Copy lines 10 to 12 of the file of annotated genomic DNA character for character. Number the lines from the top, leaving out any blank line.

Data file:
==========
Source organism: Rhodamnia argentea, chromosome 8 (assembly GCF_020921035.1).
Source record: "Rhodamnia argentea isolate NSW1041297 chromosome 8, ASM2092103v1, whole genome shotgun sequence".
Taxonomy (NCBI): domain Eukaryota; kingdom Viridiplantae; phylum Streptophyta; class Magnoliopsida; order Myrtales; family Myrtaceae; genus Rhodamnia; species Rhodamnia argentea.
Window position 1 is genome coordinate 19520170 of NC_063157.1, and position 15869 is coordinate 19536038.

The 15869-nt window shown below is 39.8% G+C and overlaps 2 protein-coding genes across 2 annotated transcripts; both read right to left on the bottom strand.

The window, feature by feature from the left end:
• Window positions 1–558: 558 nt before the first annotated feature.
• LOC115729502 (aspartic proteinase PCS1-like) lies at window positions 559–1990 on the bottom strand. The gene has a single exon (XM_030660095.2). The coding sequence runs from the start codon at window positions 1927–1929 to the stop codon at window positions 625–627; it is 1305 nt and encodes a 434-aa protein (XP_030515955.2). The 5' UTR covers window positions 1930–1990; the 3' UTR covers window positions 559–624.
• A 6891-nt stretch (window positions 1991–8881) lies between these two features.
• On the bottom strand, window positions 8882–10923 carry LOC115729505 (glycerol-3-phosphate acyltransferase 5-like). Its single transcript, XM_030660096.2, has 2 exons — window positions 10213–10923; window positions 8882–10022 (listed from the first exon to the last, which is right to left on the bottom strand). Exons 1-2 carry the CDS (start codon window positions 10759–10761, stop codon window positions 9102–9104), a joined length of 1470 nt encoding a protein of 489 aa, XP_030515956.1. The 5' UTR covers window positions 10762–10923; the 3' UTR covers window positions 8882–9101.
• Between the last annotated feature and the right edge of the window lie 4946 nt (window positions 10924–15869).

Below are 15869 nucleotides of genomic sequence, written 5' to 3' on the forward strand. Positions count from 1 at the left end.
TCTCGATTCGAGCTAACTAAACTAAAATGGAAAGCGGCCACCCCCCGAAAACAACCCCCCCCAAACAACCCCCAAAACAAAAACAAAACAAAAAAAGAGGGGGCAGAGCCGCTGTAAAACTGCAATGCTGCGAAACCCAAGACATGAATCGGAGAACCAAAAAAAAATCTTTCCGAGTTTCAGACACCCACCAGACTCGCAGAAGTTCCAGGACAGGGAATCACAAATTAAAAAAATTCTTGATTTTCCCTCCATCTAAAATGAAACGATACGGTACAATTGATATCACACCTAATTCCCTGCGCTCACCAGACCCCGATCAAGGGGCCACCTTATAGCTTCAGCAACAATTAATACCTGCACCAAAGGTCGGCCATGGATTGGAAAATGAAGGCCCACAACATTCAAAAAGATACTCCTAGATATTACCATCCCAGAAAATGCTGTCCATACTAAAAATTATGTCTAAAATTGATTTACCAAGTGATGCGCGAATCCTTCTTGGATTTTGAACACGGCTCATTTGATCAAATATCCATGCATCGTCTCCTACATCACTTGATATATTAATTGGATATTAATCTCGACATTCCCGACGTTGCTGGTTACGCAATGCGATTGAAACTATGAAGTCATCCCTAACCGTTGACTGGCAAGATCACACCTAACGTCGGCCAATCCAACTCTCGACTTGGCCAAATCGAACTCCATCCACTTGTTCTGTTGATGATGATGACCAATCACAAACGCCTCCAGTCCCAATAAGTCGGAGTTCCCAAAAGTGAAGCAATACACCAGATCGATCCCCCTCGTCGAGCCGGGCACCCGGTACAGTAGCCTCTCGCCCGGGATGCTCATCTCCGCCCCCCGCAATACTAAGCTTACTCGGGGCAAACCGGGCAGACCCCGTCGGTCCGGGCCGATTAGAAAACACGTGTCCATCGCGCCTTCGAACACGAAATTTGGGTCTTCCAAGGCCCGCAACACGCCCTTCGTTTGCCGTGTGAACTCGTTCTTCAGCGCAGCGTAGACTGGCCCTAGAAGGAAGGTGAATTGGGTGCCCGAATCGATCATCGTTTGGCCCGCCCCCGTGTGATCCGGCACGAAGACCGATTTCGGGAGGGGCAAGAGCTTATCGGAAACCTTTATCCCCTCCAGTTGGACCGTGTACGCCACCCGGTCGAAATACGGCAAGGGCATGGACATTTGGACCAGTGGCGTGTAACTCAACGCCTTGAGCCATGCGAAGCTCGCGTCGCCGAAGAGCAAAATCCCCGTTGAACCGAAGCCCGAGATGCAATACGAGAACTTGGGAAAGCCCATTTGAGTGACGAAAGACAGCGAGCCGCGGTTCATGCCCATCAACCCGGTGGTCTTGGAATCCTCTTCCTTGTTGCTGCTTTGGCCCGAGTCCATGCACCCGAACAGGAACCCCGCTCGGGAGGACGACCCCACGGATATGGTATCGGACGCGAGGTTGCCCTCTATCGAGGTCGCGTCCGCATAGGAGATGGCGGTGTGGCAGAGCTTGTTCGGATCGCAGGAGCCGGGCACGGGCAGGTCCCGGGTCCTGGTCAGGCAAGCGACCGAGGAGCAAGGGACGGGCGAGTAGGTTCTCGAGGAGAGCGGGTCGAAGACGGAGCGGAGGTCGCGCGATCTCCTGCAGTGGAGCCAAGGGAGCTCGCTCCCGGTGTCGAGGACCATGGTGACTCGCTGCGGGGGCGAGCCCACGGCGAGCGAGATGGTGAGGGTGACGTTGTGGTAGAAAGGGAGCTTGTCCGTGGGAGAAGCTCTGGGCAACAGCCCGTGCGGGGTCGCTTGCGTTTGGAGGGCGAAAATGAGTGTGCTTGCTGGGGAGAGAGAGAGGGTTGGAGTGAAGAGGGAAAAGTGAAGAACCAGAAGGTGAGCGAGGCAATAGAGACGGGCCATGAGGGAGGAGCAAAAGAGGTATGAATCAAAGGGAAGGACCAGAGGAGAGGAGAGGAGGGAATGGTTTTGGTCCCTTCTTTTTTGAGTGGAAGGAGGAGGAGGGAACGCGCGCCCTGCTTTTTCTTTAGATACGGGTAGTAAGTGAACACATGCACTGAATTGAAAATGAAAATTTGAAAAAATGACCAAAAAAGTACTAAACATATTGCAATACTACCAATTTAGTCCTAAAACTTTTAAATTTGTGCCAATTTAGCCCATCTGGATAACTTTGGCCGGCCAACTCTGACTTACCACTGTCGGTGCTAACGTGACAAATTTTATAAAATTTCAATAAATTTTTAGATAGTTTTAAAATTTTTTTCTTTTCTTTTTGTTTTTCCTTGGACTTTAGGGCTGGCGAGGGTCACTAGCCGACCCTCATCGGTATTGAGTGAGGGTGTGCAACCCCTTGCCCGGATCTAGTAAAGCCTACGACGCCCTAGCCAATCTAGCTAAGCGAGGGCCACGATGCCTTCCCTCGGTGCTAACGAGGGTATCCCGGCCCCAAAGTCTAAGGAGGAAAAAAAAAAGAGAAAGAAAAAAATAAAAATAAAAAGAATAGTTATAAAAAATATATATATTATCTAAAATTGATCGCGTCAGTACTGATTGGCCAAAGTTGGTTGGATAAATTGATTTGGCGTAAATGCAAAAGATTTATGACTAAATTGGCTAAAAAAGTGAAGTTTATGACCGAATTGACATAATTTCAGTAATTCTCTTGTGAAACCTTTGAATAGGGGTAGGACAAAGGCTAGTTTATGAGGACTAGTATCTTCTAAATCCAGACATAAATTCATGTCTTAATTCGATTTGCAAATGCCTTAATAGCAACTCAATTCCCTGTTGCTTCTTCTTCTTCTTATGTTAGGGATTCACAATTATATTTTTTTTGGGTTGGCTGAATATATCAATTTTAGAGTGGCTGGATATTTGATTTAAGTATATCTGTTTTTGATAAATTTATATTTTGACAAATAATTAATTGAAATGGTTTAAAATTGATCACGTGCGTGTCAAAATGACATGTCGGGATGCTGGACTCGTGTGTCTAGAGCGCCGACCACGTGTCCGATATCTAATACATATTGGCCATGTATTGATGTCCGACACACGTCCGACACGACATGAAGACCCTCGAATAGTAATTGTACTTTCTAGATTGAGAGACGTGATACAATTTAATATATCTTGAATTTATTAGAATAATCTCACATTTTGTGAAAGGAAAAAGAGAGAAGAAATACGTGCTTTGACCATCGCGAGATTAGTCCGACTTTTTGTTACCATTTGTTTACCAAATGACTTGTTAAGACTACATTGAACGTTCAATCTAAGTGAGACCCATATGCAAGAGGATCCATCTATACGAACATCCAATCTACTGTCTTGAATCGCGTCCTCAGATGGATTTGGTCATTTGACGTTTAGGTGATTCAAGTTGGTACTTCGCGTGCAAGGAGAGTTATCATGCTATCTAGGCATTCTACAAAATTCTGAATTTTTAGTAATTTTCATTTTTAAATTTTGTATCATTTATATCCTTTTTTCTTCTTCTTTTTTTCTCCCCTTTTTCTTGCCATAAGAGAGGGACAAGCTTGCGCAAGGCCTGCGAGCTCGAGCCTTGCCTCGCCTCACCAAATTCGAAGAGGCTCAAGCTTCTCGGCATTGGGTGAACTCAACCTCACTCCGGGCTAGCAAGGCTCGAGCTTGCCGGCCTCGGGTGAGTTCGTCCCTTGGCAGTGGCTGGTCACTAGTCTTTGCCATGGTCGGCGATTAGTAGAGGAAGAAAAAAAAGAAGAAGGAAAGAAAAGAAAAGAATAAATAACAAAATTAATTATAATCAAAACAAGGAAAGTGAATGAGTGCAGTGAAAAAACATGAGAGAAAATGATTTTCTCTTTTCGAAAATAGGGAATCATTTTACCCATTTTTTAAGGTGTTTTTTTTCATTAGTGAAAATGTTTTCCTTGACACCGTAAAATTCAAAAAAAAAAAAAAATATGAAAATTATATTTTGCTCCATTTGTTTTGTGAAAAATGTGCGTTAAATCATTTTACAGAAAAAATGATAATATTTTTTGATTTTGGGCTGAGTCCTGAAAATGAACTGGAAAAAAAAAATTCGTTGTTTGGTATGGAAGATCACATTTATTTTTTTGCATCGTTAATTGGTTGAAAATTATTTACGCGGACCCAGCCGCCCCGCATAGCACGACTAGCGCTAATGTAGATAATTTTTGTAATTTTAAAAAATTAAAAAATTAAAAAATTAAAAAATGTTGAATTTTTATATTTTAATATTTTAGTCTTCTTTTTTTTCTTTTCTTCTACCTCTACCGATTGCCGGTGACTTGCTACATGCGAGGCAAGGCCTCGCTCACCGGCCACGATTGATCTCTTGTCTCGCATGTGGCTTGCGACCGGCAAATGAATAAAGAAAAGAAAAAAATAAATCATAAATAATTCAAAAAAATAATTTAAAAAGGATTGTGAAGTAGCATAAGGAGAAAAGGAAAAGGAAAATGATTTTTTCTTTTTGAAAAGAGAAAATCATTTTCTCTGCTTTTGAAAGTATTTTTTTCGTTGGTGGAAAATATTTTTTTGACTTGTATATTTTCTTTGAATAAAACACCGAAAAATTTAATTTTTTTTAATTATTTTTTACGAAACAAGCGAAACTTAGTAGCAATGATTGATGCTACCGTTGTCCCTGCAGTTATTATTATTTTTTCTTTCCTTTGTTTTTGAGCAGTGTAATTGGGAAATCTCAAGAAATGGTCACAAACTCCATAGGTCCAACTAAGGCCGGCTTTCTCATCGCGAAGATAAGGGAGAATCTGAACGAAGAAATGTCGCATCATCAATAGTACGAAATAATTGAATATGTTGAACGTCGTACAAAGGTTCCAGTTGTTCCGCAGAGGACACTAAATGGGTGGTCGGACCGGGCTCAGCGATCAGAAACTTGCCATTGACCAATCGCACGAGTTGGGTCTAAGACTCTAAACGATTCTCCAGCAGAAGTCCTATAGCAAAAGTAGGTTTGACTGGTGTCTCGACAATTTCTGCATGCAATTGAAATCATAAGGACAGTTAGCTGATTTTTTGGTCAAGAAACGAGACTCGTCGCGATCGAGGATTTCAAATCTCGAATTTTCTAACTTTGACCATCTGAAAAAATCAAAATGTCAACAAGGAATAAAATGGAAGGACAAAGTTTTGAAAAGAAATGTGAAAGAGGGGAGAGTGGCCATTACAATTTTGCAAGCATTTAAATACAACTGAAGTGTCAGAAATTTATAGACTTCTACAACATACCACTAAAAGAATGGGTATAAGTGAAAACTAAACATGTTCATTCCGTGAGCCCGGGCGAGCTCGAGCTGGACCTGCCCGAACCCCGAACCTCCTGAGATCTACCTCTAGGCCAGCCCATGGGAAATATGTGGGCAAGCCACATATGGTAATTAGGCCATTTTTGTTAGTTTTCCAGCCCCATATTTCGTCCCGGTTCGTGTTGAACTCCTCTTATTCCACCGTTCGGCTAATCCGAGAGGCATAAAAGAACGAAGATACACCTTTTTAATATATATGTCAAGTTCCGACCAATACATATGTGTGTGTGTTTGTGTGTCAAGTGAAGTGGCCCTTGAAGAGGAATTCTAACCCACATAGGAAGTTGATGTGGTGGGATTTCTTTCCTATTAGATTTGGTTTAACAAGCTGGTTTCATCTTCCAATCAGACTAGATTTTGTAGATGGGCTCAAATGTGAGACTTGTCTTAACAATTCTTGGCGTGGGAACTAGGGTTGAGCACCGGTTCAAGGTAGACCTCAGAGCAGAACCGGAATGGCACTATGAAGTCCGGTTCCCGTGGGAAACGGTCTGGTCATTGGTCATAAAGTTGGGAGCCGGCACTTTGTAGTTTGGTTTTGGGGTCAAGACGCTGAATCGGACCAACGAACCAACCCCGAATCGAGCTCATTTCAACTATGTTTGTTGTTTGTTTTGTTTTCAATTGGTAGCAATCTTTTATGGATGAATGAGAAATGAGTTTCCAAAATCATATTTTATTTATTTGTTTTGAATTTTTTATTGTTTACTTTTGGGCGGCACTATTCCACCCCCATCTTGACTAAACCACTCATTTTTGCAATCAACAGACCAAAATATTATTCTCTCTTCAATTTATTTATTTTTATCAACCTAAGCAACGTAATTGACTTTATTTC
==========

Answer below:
• On the bottom strand, window positions 8882–10923 carry LOC115729505 (glycerol-3-phosphate acyltransferase 5-like). Its single transcript, XM_030660096.2, has 2 exons — window positions 10213–10923; window positions 8882–10022 (listed from the first exon to the last, which is right to left on the bottom strand). Exons 1-2 carry the CDS (start codon window positions 10759–10761, stop codon window positions 9102–9104), a joined length of 1470 nt encoding a protein of 489 aa, XP_030515956.1. The 5' UTR covers window positions 10762–10923; the 3' UTR covers window positions 8882–9101.
• Between the last annotated feature and the right edge of the window lie 4946 nt (window positions 10924–15869).

Below are 15869 nucleotides of genomic sequence, written 5' to 3' on the forward strand. Positions count from 1 at the left end.